Richard Diebenkorn, Untitled, c. 1958-1966

The exhibition will travel to Sonoma Valley Museum of Art, Sonoma, California, where it will be on view June 6, 2015 - August 23, 2015; it will conclude at Montana Museum of Art & Culture, The University of Montana at Missoula, from September 24, 2015 - December 12, 2015. A 128-page catalogue with 88 full-color images (Kelly's Cove Press) accompanies the exhibition (see image below).

Catalogue Cover

Richard Diebenkorn (1922-1993)  Catalogue Raisonne

AUArts on FaceBook and Twitter

✭ Opening today at Ohio's Toledo Museum of Art is "Speaking Visual: Learning the Language of Art", on view through January 25, 2015. The exhibition features artworks from the museum's own collection to instruct viewers in methods for and approaches to art interpretation.

November 5-8 the museum will present "The Art of Seeing: From Ordinary to Extraordinary", the 47th Annual Conference of the International Visual Literacy Association. The public is welcome to attend the conference, which convenes with academic researchers, educators, museum professionals, artists, and business thought leaders discussing how people increasingly are communicating with visual language. The keynote speakers are David Howes, an anthropology professor and director of Concordia Centre for Sensory Studies, Montreal; ceramist Magdalene Odundo; Dr. Joseph Rosen, a plastic surgeon with Dartmouth Medical School; museum educator Philip Yenawine, director of education, MoMA; Nick Sousanis, co-founder of The Detroiter arts and cultural Webmagazine; Stephen Apkon, founder of Jacob Burns Film Center; Lynell Burmark, who won Stanford's Walter Gores Award for Excellence in Teaching; and artist Aminah Robinson. The sessions are free.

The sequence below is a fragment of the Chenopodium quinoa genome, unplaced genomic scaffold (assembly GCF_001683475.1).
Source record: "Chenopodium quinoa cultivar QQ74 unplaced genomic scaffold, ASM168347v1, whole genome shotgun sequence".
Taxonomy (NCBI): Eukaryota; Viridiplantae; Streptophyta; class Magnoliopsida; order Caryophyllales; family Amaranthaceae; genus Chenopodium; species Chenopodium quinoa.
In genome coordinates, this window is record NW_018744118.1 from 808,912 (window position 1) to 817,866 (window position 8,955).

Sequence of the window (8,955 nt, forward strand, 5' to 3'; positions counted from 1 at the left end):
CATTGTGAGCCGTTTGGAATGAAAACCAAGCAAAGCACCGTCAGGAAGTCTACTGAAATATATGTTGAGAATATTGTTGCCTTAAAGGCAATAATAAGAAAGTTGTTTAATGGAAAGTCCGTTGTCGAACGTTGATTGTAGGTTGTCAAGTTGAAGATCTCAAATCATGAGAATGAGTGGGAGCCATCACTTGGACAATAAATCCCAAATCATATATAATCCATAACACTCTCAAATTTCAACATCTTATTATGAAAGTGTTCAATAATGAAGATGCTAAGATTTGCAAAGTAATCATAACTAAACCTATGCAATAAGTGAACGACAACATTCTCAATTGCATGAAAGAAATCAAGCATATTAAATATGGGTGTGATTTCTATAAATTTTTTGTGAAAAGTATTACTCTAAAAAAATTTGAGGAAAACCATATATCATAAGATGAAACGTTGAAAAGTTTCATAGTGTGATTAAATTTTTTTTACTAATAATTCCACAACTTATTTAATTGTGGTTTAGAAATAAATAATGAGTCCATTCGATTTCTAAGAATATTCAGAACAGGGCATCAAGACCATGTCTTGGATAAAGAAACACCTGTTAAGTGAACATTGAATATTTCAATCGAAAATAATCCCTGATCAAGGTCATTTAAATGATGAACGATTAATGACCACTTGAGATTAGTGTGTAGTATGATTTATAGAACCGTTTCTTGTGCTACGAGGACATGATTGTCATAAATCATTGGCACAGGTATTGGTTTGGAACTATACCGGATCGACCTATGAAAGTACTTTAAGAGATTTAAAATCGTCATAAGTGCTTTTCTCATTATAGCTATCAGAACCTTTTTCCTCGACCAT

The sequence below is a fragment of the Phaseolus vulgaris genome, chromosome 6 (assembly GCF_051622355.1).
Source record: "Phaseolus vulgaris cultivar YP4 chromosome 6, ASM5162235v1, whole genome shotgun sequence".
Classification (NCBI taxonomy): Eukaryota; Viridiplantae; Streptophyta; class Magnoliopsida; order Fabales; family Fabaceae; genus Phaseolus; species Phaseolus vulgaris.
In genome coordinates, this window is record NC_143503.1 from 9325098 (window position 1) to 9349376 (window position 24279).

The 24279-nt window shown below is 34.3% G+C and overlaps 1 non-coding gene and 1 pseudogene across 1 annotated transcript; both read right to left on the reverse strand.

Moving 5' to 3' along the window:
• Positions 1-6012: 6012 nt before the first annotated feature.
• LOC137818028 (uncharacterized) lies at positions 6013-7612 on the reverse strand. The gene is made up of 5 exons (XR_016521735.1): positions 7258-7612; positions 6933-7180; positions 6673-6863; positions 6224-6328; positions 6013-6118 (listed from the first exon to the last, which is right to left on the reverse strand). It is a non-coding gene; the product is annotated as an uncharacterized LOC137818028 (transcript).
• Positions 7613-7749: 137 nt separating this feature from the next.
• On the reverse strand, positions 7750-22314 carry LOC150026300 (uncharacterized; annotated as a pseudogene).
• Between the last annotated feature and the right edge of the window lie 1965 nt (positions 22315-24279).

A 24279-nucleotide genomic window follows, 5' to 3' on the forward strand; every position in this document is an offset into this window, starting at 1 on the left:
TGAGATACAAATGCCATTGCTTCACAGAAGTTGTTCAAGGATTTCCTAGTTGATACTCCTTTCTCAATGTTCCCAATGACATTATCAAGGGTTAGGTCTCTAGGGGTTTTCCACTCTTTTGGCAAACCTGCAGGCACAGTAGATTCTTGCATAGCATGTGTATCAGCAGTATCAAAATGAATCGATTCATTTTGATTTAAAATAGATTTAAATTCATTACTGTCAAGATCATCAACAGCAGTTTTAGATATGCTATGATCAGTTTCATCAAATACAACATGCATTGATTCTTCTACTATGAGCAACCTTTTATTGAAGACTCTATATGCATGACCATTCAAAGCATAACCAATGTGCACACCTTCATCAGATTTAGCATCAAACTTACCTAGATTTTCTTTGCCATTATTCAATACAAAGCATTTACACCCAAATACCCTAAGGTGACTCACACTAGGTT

Toledo Museum of Art on FaceBook, Twitter, and YouTube

✭ While it's closed for expansion, the San Francisco Museum of Modern Art is showing around the Bay Area. Among its offerings is "Fertile Ground: Art and Community in California", on view through April 12, 2015, at Oakland Museum of California. The show is about four creative communities: the circle of artists who worked with, influenced, or were influenced by Diego Rivera and Frida Kahlo in the 1930s; painters and photographers, including Richard Diebenkorn and Mark Rothko, Minor White and Imogen Cunningham, associated with the California School of Fine Arts in the 1940s and 1950s; faculty and students at UC Davis in the 1960s and 1970s, including Wayne Thiebaud and William T. Wiley; and the Mission District artists of the 1990s and forward. Five videos related to artists whose work in in the exhibition are on the exhibition page.

Oil on Canvas
Collection SFMoMA
Gift of Mr. and Mrs. Mark Schorer
© Estate of Elmer Bischoff